4. My partner is British and explained to me that his mothers generation used to get a pint of Guinness in the hospital bed after delivery to restore iron! If pregnant women were anemic they were often “prescribed” a half pint of Guinness a day until their iron levels came back up as well. I would sure love beer during this pregnancy, thats for sure!

    • Beer also promotes milk production (hence the “milk stout”), but alcohol lowers it. Its a delicate balance, but since its about the barley, low alcohol and “nonalcoholic” beers work as well. I had major beer cravings during my pregnancy, but Killians and O’douls satisfied them.

  5. My fiance is Korean and he told me that his son’s first birthday was a huge traditional ordeal. It sounded strange at first. I’ve heard people remark as to the ‘silliness’ of throwing parties for babies since they won’t remember anything. He explained that huge first birthday bashes are a big deal in a lot of countries because lots of babies didn’t (and still sadly often don’t) make it past their first year. That made it seem so much sweeter and sensible.

    His son wore traditonal Korean clothes and they did little games like placing the baby in front of money, food, and [something else, can’t remember!] To see which object they pick up first as a prediction of their personality. =)

    • I remember reading about something like this in The Namesake. I don’t know how to post hyperlinks, but this is related: http://www.babycenter.in/baby/traditions/annaprashan/
      “The religious ceremony is often followed by a fun game where a number of symbolic objects are placed on a banana leaf or silver tray which your baby can then pick up. The objects include:

      books symbolising learning
      jewels symbolising wealth
      a pen symbolising wisdom
      clay symbolising property
      food items symbolising a love for food”

    • Oops – I just commented about the same first birthday tradition! Didn’t see yours until now, but I’m glad you mentioned it too 🙂

  6. I lived in South Korea for a year, and there was one Korean tradition I thought about doing with my daughter on her first birthday. At a baby’s first birthday party, the parents place a few items in front of the birthday boy/girl. Some examples might be a pencil or a toy microphone. Then the item the baby grabs is supposed to symbolize what they will be when they grow up! Even if this tradition doesn’t really tell baby’s future, it’s definitely a fun memory or scrapbook-able moment!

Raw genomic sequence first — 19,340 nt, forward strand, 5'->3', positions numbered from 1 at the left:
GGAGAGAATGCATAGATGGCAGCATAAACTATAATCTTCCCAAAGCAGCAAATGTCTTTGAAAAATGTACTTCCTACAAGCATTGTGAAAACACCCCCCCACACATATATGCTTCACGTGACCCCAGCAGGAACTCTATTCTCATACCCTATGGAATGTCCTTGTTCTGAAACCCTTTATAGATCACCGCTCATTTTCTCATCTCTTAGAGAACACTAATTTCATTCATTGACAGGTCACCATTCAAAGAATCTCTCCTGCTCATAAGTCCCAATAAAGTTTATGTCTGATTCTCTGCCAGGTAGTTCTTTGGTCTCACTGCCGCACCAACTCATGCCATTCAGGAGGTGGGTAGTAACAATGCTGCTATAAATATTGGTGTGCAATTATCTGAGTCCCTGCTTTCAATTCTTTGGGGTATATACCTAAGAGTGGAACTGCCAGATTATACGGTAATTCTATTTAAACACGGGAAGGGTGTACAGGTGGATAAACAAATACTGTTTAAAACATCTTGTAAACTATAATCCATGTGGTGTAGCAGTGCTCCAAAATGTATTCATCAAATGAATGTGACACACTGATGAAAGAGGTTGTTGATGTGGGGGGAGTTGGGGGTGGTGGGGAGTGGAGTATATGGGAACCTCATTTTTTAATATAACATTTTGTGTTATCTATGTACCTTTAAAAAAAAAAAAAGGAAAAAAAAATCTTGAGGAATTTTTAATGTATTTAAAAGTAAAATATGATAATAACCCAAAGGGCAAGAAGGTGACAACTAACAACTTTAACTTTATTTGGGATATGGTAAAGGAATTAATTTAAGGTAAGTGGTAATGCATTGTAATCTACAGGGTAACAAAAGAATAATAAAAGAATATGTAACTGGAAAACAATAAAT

7. Here in Israel parents are REALLY big on bundling up babies… it was a shock to me when I took my baby to the US and saw babies without hats on in 60 degree weather! I’ve also heard the “don’t let your child sit up” thing– Israelis often won’t let their children sit up until they do so on their own.

    Also, a traditional first food here– Bamba, which are basically peanut butter puffs (shaped like cheese whizzes). We also have some of the lowest peanut allergy rates in the world!

  8. Okay the Chinese tradition about being diaper-free TOTALLY explains a lot while I was travelling in Asia, and some Asian parents here in Canada. So often in Asia (Vietnam, some areas in Japan, etc) I would see parents just holding their kids over a gutter in a squat position with their pants around their ankles taking a wizz.

    I saw it a couple of times here in Canada too, and I was like WTF is going on?!

    But this makes a lot of sense now.

  9. I did the Korean 1st-year tradition (that a few posters mentioned above) when I was a baby! I picked up the pen. Apparently, that meant I was going to be a scholar or writer.

    I can verify that the seaweed soup thing is true. My mom taught my dad how to make it when she was pregnant and I intend to show my honey when I get pregnant. Seaweed is great! Lots of iron & nutrients, in a light beef broth for protein. Very healthy!

    Did anyone else actually look through the whole slideshow in the link? I wanna move to Malaysia. Hot stone massages, full body exfoliation, & therapeutic massage? Please, sign me up. Maybe I can convince my honey it’s a Korean tradition, too. 😉